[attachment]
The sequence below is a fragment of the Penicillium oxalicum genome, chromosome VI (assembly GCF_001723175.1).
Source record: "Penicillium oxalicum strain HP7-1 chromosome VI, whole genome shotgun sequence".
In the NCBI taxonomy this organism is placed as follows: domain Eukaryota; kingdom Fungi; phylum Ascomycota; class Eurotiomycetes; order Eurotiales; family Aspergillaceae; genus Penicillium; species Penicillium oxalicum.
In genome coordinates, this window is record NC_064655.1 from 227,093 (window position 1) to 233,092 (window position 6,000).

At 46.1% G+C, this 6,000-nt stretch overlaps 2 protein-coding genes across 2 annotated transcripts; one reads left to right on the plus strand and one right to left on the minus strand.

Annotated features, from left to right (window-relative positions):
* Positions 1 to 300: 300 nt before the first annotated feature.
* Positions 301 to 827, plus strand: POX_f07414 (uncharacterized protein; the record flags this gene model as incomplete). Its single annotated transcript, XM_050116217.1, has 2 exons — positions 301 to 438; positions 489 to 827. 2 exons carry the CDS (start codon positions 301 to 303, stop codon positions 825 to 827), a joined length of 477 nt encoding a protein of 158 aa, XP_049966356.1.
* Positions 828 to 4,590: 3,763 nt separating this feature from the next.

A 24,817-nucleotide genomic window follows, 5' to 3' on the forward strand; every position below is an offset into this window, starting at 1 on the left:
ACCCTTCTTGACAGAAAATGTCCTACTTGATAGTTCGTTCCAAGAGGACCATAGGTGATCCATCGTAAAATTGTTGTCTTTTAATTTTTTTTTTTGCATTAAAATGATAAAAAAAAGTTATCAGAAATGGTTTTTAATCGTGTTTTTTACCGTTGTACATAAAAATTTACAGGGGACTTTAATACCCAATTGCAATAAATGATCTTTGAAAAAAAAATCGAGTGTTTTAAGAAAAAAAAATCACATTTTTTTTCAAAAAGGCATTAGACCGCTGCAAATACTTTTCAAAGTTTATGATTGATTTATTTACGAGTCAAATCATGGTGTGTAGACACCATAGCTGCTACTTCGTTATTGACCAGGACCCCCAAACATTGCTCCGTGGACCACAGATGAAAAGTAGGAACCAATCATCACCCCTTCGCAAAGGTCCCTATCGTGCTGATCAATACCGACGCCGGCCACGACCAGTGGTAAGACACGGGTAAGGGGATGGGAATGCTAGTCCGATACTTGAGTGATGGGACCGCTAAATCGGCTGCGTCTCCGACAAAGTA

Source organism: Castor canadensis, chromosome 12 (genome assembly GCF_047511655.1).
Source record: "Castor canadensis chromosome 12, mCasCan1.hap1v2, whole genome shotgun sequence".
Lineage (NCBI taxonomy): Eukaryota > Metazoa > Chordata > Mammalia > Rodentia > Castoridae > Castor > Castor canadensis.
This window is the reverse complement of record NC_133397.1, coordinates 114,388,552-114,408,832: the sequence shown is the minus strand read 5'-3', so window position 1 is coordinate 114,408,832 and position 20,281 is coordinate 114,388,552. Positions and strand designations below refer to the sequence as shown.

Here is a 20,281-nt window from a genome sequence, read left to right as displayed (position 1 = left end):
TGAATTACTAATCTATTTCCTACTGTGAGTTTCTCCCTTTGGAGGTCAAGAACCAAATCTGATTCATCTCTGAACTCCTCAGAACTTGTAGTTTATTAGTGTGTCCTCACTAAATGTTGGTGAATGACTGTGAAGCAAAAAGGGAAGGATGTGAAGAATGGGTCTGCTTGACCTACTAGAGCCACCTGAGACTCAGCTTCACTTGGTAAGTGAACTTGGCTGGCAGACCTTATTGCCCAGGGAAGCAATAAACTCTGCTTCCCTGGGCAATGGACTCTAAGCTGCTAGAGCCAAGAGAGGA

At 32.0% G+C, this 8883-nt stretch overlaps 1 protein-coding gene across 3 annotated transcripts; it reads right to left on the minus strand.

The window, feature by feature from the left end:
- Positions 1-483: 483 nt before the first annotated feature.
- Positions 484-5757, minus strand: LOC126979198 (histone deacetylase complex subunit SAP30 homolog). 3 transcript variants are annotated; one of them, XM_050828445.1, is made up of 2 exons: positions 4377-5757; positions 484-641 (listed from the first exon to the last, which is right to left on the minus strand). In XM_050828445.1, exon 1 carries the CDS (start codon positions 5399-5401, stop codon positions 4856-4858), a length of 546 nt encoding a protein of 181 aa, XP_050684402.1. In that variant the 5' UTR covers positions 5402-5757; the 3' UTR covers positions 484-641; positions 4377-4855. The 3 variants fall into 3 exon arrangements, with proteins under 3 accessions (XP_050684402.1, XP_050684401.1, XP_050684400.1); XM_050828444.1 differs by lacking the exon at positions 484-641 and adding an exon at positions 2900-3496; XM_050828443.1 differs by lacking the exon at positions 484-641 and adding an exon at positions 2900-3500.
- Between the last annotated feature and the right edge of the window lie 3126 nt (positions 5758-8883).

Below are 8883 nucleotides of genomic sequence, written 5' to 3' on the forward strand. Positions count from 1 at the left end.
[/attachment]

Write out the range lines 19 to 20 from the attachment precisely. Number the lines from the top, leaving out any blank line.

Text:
The window, feature by feature from the left end:
- Positions 1-483: 483 nt before the first annotated feature.